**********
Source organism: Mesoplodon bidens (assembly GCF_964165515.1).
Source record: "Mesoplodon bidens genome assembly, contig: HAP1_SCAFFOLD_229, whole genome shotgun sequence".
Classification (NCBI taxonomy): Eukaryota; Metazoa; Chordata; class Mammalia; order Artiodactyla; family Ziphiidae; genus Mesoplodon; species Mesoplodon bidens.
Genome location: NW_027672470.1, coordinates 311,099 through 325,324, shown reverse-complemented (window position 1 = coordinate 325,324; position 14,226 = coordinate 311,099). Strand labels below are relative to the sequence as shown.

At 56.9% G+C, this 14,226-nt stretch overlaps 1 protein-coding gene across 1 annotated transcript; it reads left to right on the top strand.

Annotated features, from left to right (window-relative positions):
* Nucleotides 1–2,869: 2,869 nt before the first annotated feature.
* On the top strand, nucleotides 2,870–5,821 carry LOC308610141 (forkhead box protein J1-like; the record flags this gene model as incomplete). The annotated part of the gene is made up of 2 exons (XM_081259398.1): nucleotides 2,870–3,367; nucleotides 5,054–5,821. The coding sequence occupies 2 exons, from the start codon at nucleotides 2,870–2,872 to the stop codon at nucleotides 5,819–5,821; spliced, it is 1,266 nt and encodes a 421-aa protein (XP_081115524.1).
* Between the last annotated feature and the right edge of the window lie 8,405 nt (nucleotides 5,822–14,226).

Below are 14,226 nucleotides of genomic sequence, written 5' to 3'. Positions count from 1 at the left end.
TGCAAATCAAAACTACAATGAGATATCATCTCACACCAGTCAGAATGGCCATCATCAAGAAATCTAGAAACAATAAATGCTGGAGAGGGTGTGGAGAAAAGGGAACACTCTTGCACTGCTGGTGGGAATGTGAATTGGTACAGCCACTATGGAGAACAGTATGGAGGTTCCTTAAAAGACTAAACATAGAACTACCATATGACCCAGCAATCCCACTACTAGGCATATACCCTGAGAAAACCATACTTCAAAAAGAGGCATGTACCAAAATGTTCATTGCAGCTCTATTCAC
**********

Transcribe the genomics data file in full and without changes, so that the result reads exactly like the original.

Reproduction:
Source organism: Mesoplodon bidens (assembly GCF_964165515.1).
Source record: "Mesoplodon bidens genome assembly, contig: HAP1_SCAFFOLD_229, whole genome shotgun sequence".
Classification (NCBI taxonomy): Eukaryota; Metazoa; Chordata; class Mammalia; order Artiodactyla; family Ziphiidae; genus Mesoplodon; species Mesoplodon bidens.
Genome location: NW_027672470.1, coordinates 311,099 through 325,324, shown reverse-complemented (window position 1 = coordinate 325,324; position 14,226 = coordinate 311,099). Strand labels below are relative to the sequence as shown.

At 56.9% G+C, this 14,226-nt stretch overlaps 1 protein-coding gene across 1 annotated transcript; it reads left to right on the top strand.

Annotated features, from left to right (window-relative positions):
* Nucleotides 1–2,869: 2,869 nt before the first annotated feature.
* On the top strand, nucleotides 2,870–5,821 carry LOC308610141 (forkhead box protein J1-like; the record flags this gene model as incomplete). The annotated part of the gene is made up of 2 exons (XM_081259398.1): nucleotides 2,870–3,367; nucleotides 5,054–5,821. The coding sequence occupies 2 exons, from the start codon at nucleotides 2,870–2,872 to the stop codon at nucleotides 5,819–5,821; spliced, it is 1,266 nt and encodes a 421-aa protein (XP_081115524.1).
* Between the last annotated feature and the right edge of the window lie 8,405 nt (nucleotides 5,822–14,226).

Below are 14,226 nucleotides of genomic sequence, written 5' to 3'. Positions count from 1 at the left end.
TGCAAATCAAAACTACAATGAGATATCATCTCACACCAGTCAGAATGGCCATCATCAAGAAATCTAGAAACAATAAATGCTGGAGAGGGTGTGGAGAAAAGGGAACACTCTTGCACTGCTGGTGGGAATGTGAATTGGTACAGCCACTATGGAGAACAGTATGGAGGTTCCTTAAAAGACTAAACATAGAACTACCATATGACCCAGCAATCCCACTACTAGGCATATACCCTGAGAAAACCATACTTCAAAAAGAGGCATGTACCAAAATGTTCATTGCAGCTCTATTCAC